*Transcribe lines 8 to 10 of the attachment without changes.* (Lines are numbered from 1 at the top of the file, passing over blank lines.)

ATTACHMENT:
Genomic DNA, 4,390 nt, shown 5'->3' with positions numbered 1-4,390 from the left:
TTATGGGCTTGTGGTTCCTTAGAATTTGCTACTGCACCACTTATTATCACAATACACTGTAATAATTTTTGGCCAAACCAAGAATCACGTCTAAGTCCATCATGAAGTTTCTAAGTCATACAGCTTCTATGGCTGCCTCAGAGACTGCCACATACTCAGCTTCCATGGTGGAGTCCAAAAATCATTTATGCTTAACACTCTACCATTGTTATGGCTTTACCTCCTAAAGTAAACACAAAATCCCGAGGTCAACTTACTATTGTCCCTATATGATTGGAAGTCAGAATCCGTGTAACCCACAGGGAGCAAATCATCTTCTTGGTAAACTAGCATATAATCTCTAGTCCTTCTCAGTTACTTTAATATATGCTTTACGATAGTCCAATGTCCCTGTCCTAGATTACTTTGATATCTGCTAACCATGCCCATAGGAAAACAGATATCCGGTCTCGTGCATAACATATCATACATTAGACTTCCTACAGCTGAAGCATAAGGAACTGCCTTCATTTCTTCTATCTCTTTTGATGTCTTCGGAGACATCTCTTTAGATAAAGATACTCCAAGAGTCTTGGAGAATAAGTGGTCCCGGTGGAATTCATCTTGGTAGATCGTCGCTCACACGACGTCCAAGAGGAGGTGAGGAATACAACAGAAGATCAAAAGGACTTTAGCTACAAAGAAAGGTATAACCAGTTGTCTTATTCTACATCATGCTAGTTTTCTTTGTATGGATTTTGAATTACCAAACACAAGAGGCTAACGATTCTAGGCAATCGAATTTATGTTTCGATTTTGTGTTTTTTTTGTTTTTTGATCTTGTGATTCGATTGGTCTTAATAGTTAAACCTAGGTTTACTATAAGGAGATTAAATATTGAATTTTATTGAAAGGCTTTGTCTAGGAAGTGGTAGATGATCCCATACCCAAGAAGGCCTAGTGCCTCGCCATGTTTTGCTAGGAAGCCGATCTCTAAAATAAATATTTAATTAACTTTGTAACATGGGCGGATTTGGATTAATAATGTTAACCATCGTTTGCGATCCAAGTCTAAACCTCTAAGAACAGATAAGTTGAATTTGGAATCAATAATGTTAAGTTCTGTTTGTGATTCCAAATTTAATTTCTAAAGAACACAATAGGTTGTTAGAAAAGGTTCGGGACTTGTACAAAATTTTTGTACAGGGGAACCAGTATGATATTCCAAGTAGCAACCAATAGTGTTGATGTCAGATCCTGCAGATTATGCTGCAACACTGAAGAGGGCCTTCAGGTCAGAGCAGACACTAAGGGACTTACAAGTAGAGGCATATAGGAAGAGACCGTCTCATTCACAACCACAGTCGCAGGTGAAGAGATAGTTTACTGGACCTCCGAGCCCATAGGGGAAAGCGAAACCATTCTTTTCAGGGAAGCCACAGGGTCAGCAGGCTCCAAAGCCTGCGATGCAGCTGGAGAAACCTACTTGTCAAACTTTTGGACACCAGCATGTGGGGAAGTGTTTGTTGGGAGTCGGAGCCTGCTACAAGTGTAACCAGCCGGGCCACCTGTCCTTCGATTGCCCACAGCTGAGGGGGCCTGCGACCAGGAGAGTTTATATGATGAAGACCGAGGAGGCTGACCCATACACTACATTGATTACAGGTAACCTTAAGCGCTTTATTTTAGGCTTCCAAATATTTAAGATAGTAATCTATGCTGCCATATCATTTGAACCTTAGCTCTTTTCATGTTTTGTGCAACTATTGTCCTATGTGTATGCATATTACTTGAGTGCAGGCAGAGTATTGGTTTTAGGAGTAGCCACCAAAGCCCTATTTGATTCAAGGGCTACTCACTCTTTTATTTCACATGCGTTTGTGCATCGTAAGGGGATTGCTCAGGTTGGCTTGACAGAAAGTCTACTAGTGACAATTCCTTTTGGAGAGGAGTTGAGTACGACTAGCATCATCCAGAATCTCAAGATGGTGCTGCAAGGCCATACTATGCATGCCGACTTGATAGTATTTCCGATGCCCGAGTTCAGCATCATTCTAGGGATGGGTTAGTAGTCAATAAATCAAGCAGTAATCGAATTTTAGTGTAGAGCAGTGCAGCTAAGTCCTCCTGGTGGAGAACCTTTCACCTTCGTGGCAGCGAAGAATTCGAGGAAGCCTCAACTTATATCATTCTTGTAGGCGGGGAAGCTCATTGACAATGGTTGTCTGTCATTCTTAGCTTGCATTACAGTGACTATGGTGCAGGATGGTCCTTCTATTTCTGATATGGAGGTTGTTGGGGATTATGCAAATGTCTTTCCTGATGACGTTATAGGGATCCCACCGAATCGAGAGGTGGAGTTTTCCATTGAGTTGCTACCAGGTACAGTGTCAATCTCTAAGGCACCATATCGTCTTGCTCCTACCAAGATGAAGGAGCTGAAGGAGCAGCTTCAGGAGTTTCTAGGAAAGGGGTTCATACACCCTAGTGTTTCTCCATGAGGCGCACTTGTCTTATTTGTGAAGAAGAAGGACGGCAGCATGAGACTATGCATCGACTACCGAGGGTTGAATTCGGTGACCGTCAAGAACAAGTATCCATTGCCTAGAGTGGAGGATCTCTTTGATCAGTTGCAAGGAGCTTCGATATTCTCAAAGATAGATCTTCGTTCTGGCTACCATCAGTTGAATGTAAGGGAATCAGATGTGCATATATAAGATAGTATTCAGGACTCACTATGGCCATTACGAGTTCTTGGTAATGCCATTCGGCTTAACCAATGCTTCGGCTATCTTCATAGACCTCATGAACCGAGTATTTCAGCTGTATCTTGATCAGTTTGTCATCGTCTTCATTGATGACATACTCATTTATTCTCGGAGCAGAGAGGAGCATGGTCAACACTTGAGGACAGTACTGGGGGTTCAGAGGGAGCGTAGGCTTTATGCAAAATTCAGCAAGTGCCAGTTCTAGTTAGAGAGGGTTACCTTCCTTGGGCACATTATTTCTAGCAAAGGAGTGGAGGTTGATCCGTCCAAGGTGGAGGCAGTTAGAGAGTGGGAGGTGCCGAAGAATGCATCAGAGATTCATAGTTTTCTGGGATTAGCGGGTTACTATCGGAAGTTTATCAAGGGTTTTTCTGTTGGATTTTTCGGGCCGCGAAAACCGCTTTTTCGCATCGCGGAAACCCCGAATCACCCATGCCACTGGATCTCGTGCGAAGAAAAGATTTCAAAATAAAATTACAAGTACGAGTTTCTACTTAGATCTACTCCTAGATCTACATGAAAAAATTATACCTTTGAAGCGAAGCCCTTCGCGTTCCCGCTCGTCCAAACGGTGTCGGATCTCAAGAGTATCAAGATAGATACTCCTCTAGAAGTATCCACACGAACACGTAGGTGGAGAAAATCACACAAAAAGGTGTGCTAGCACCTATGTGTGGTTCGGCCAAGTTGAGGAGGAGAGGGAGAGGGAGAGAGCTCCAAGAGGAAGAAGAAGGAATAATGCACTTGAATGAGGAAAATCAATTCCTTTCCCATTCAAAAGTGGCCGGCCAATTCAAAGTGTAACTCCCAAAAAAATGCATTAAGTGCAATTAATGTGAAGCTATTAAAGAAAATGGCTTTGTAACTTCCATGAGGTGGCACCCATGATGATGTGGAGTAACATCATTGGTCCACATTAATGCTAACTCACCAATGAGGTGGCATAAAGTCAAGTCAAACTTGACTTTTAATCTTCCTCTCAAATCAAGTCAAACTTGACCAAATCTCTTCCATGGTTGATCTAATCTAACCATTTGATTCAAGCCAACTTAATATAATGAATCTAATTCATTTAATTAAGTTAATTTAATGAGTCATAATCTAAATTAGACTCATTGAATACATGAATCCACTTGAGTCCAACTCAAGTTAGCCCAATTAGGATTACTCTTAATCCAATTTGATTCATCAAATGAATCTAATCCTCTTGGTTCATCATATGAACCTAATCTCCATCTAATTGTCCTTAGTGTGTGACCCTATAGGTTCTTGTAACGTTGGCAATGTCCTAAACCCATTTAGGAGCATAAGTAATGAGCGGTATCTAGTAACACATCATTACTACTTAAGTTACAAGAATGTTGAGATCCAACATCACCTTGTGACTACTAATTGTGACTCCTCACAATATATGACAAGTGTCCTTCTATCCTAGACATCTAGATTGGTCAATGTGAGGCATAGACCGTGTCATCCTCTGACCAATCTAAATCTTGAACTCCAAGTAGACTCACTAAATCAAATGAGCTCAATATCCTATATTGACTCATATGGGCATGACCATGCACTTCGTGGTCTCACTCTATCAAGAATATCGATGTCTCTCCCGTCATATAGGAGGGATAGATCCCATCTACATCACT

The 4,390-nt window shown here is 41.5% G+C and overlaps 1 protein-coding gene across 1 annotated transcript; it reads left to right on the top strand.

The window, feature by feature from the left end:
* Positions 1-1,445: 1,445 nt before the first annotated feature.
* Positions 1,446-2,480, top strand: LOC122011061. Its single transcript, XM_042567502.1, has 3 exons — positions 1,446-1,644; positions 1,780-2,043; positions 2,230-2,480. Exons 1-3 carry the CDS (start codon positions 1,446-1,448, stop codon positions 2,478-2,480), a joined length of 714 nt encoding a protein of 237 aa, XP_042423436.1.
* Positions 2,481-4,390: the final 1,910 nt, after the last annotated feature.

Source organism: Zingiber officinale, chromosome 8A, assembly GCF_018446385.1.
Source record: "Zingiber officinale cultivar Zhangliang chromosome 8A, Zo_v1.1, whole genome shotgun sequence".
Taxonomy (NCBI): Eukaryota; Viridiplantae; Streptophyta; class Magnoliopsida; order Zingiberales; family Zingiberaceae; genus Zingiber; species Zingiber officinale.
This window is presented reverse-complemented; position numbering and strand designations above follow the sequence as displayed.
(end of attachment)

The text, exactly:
Source organism: Zingiber officinale, chromosome 8A, assembly GCF_018446385.1.
Source record: "Zingiber officinale cultivar Zhangliang chromosome 8A, Zo_v1.1, whole genome shotgun sequence".
Taxonomy (NCBI): Eukaryota; Viridiplantae; Streptophyta; class Magnoliopsida; order Zingiberales; family Zingiberaceae; genus Zingiber; species Zingiber officinale.